Love thy neighbor – even the undocumented ones

Diane Keefe, left, and Greg Wolfe hold a banner Saturday in Westport in protest of migrant treatment at the U.S.-Mexico border. More than 100 protesters gathered on the Ruth Steinkraus Cohen bridge.
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The actor James Naughton, who lives in Weston, recently called on all people outraged by the treatment of children and their parents at the border to come to the bridge in downtown Westport the morning of June 29th to publicly oppose Trump’s immigration policies.

When I arrived on the bridge, there were already over one hundred demonstrators assembled. I met some from Norwalk, others from Fairfield, Weston, and Westport. We marched to the lawn in front of the Westport Library to listen to Sen. Richard Blumenthal speak.  First, we heard Broadway star Kelli O’Hara sing the Star Spangled Banner. I watched many of the older folks assembled press their hands over their hearts.

Blumenthal implored us to work to change these fear-mongering policies. He told the story of his own father who fled persecution in Germany in 1935, and arrived in the US with no money, unable to speak English.  This reminded me of my own grandparents who came to the US and Canada in the late 1890s, fleeing poverty in Ireland. It was their striving for a better life for their children and grandchildren that helped build this country. My father’s father was a construction worker who helped build the Museum of Fine Arts in Boston. My mother’s father became a real estate developer who built many of the three-deckers in Dorchester and ran for Mayor of Boston at one point. Like mine, most families in this country don’t have to go too far back before they have a direct relative that would have been kicked out under the President’s policies today.

Is this “making America great again”?  For me, our country was great when it was a beacon of opportunity and economic mobility, democracy, and open, civil debate that attracted our parents or grandparents. Being Irish-American I loved JFK’s message “Ask not what your country can do for you but what you can do for your country” and RFK’s commitment to civil rights and to improve the lot of marginalized people for whom the beacon of economic opportunity was dimmer the closer they got, confined in urban slums and isolated rural poverty. I hope the 21st century in the US becomes a time when diverse people work together building communities, not walls and gated neighborhoods built like fortresses to keep out “the Other”.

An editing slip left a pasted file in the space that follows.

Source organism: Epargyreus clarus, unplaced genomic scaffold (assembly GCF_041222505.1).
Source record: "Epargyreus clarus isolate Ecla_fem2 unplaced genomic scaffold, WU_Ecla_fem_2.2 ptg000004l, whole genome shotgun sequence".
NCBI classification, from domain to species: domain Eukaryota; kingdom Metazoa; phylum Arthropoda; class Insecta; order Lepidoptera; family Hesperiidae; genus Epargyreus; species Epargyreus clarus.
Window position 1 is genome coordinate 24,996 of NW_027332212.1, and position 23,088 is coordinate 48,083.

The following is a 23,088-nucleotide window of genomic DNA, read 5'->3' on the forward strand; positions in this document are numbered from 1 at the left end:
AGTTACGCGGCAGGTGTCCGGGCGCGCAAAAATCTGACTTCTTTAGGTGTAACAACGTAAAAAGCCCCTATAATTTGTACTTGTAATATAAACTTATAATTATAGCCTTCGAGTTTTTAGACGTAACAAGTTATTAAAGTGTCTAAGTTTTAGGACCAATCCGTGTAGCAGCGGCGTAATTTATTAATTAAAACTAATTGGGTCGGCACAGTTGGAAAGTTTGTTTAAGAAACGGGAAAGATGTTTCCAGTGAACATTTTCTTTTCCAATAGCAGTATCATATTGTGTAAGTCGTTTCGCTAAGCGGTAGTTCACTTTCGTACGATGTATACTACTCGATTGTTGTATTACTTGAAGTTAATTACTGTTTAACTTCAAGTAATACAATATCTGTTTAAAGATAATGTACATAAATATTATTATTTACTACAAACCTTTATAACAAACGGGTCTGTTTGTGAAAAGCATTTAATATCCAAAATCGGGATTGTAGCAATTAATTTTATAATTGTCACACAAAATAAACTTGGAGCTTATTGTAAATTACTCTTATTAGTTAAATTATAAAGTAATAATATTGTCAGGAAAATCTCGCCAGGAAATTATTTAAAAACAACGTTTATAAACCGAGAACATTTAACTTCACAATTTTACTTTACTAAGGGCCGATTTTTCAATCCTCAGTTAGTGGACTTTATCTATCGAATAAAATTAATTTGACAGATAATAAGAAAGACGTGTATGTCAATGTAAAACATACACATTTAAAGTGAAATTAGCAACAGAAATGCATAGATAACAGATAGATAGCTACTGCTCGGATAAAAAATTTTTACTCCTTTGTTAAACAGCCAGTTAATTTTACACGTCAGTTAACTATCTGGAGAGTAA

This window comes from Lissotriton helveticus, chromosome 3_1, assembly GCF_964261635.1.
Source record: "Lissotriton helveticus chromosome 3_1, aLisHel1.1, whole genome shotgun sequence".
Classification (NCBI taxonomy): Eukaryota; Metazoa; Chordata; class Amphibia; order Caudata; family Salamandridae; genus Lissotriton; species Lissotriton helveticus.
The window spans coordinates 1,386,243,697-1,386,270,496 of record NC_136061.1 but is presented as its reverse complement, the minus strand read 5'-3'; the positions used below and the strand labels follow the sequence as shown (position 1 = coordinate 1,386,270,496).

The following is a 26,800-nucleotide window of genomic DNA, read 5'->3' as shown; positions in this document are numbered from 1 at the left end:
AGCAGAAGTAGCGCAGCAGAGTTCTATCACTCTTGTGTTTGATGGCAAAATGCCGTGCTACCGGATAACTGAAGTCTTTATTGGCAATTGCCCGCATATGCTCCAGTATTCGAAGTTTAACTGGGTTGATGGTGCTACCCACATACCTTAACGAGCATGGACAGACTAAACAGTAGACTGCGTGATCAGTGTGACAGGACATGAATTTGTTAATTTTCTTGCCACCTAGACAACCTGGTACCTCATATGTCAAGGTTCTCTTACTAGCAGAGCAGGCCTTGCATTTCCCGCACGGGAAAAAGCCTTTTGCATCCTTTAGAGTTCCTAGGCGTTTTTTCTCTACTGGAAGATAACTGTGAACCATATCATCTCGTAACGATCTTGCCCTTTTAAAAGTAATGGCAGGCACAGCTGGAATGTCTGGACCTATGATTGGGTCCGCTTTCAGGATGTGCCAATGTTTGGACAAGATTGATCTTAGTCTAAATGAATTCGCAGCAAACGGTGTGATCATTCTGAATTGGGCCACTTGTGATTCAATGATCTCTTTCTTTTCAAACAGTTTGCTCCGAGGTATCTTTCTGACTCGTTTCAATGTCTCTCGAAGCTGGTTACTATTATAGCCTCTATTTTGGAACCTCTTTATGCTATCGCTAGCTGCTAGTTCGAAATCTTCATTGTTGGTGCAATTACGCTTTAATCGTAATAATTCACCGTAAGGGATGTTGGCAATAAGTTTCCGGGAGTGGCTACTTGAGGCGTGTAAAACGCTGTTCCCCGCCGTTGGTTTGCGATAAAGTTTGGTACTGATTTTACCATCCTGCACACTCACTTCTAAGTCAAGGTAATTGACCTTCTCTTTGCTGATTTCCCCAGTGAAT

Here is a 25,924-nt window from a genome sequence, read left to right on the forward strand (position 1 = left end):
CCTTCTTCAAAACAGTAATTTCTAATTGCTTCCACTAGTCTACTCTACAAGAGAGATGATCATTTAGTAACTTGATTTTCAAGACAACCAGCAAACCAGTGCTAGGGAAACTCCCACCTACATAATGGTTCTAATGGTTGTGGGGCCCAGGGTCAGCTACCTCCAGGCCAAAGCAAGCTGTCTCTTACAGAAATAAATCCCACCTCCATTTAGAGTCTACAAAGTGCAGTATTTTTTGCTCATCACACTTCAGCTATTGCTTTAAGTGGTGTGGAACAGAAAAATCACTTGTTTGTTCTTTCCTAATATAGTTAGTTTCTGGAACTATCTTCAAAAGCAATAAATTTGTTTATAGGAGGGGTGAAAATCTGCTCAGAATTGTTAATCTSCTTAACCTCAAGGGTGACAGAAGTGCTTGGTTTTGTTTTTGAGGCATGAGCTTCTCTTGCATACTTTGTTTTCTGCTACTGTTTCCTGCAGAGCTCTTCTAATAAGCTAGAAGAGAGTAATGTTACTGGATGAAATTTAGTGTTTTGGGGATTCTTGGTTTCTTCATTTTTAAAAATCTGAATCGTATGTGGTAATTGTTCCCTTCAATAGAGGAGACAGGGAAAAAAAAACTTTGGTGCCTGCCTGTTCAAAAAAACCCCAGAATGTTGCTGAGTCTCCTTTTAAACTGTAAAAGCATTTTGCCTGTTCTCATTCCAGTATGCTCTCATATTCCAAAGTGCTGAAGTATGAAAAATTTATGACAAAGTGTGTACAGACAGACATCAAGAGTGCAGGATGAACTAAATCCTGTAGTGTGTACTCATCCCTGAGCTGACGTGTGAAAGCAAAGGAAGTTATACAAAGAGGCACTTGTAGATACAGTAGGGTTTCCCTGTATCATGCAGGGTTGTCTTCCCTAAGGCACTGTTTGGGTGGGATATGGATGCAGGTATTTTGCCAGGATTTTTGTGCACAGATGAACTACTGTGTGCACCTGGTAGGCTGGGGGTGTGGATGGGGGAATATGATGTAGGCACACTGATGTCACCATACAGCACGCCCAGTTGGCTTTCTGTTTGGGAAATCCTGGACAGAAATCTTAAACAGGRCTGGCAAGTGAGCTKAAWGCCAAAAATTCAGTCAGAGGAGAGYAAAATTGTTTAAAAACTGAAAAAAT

I love Norwalk because it is a microcosm of that melting pot that America can be where people live safely and in good spirits sharing in each other’s joys and struggles for a better life. We need to choose to welcome the stranger, the person desperate to give themselves and their children a better life in a democratic country.

Under the Trump administration, we seem to be denying science instead of facing down the challenge of climate change. These refugee crises and wars will only get worse if we ignore the crop failure, horrific storm damage, and wildfires that create chaos and force people to leave their homes. The effects of climate change are a root cause of desperation for many in the developing world. We ignore the suffering of our neighbors at our own peril in this interconnected world. That’s why my banner at the demonstration read “Love thy neighbor. No exceptions.”

A woman who worked for Save the Children talked about witnessing sad sights like the father and daughter who recently drowned in the Rio Grande. She had seen the same kind of tragedy over and over when, a couple of years ago, hundreds of thousands of refugees from Syria arrived in Europe. Her voice cracking, holding back tears, she recalled other dead parents and children who didn’t make it to “the promised land” of Europe. Blumenthal said many ask “What can I do?” He encouraged the crowd to donate to Save the Children and other nonprofits who are helping people fleeing dangerous homelands like Guatemala and El Salvador.